BOEM finalizes wind-energy area in Maine gulf


In support of the Biden-Harris administration’s goals for deploying 30 GW of offshore wind energy capacity by 2030 and 15 GW of floating offshore wind energy capacity by 2035, the Bureau of Ocean Energy Management (BOEM) has finalized its designation of a Wind Energy Area (WEA) in the Gulf of Maine. The final WEA has the potential to support generation of 32 GW of clean energy, surpassing current state goals for offshore wind energy in the Gulf of Maine: 10 GW for Massachusetts and 3 GW for Maine.

BOEM’s Maine wind energy area totals about two million acres offshore Maine, Massachusetts, and New Hampshire. (Courtesy: BOEM)

BOEM published a notice in the Federal Register March 18 that announced its intent to prepare an environmental assessment of potential impacts from offshore wind leasing activities in the WEA. The notice initiated a 30-day public comment period. Another public comment period would occur if BOEM decides to move forward with a lease sale in the WEA.

The WEA totals about 2 million acres offshore Maine, Massachusetts, and New Hampshire, ranging from about 23 to 92 miles off the coast.

BOEM finalized the WEA after extensive engagement with the states of Maine, Massachusetts, and New Hampshire, Tribes, local residents, ocean users including the fishing community, federal government partners, and other members of the public. Based on the feedback received about natural and cultural resources and current ocean uses, the WEA represents an 80 percent reduction from the area BOEM initially identified for possible leasing and a 43 percent reduction from the draft WEA.

The resulting WEA avoids important areas for lobster fishing, North Atlantic right whale habitat, and other important fishing areas and habitats. Additionally, in response to initial conversations with Tribal Nations within Maine, the WEA strives to avoid a majority of the historical and present-day fishing grounds of those Tribes.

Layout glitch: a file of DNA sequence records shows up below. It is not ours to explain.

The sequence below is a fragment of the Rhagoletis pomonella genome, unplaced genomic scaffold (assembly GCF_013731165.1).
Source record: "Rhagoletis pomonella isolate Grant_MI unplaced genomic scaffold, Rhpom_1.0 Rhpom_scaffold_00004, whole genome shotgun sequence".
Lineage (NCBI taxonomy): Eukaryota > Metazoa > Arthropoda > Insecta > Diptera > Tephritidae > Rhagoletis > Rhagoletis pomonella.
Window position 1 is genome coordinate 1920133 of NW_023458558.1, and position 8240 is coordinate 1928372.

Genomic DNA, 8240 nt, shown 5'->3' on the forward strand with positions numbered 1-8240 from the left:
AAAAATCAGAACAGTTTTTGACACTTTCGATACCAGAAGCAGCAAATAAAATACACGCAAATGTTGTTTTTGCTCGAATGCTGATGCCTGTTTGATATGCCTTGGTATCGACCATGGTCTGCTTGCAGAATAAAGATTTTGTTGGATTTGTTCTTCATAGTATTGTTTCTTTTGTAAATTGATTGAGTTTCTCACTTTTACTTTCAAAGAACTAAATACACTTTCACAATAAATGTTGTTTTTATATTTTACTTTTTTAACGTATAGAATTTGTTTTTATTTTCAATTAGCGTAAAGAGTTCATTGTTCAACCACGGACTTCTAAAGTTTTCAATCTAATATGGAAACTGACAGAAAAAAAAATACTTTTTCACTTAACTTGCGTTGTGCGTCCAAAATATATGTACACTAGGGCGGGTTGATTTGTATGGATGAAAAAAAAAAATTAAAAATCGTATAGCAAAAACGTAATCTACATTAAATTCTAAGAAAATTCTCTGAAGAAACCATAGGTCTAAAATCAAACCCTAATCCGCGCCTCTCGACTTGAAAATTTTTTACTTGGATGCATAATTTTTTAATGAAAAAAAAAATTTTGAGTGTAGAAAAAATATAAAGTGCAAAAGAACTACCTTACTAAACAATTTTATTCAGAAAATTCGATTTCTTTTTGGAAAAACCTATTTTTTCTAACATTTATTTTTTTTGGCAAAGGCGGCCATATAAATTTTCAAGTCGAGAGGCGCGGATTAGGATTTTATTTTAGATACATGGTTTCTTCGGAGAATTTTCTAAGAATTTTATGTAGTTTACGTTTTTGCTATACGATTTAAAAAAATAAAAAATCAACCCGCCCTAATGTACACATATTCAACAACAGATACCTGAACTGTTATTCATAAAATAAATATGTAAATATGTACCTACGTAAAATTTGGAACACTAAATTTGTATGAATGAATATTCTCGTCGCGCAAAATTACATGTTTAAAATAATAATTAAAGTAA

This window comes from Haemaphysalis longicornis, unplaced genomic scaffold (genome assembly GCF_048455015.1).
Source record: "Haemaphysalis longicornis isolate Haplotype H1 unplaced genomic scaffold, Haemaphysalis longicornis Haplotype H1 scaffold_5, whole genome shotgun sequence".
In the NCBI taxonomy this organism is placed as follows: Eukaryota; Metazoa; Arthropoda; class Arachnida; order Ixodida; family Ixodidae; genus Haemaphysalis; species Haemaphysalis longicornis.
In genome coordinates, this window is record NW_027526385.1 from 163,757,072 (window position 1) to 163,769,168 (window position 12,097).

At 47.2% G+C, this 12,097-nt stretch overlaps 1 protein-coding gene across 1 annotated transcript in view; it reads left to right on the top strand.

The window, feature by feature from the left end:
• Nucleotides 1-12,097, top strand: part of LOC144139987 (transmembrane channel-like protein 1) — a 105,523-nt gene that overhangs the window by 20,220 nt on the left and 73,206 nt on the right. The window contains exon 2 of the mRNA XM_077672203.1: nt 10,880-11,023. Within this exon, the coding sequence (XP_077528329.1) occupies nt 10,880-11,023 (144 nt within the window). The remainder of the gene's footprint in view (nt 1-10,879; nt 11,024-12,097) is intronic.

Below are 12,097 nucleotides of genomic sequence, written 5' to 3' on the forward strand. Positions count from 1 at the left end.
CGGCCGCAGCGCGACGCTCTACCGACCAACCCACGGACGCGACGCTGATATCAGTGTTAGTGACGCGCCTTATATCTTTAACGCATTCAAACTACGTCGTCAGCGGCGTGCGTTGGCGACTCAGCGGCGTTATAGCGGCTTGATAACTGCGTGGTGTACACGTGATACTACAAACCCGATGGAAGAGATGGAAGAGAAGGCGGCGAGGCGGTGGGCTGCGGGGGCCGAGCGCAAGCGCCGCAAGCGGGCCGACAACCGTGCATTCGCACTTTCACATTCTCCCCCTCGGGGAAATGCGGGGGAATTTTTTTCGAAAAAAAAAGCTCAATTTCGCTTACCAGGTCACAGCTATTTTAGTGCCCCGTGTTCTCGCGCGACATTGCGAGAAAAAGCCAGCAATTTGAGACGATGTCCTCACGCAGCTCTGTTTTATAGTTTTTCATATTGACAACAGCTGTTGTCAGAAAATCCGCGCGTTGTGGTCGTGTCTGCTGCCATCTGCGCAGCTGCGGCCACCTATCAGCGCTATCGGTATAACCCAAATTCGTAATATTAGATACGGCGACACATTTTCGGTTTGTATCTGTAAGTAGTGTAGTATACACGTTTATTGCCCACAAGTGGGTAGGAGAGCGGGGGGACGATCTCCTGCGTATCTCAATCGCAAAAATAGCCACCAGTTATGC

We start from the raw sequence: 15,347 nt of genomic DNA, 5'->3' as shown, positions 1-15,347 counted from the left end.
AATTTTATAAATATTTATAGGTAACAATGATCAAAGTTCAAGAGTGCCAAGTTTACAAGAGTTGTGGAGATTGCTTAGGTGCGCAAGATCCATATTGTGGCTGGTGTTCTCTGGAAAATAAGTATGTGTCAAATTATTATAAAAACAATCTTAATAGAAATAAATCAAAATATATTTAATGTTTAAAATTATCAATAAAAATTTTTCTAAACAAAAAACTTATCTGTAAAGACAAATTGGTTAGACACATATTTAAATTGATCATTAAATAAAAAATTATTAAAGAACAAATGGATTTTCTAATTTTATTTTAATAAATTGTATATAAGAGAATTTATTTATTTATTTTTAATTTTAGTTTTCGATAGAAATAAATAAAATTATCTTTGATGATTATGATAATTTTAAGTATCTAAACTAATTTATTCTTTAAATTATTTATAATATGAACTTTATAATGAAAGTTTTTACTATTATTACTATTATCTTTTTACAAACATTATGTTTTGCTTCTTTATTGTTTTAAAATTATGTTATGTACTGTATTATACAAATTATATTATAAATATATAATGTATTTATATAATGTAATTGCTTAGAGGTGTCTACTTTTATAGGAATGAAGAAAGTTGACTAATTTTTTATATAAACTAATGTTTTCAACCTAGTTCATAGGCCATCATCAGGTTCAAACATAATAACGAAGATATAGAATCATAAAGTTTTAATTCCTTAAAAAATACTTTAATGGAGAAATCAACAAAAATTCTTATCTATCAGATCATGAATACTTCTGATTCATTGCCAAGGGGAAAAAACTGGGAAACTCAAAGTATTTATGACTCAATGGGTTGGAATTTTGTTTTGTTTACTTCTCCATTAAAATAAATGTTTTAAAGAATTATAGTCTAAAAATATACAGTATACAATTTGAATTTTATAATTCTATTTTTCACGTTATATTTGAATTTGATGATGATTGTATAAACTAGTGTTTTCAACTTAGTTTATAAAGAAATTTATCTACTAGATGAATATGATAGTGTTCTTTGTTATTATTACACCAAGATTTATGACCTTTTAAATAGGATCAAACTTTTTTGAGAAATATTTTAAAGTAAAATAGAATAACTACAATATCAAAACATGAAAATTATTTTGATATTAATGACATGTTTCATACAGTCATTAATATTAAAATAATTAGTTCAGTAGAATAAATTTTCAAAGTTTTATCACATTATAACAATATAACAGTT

“BOEM is committed to maintaining strong collaboration with the states of Maine, Massachusetts, and New Hampshire as we advance our efforts in the Gulf of Maine,” said BOEM Director Elizabeth Klein. “We remain dedicated to engaging with Tribal governments, federal and state agencies, ocean stakeholders, coastal communities, and all interested parties as we progress through our environmental review.”

BOEM will seek to avoid or minimize remaining ocean use and resource conflicts in subsequent phases of the leasing process. BOEM will continue to consult with all Tribal Nations, the fishing industry, and other stakeholders who have an interest in the region to understand their concerns with potential offshore wind energy development within the WEA.

During two rounds of analyses to produce the draft and final WEAs, BOEM leveraged the ecosystem-based ocean planning model designed by the National Oceanic and Atmospheric Administration’s National Centers for Coastal Ocean Science (NCCOS). That model incorporates the best available data on Gulf of Maine natural resources, ocean industries such as fisheries and energy production, and national security activities to identify areas with high wind energy resource potential and fewer potential impacts to other ocean users and sensitive environmental resources.

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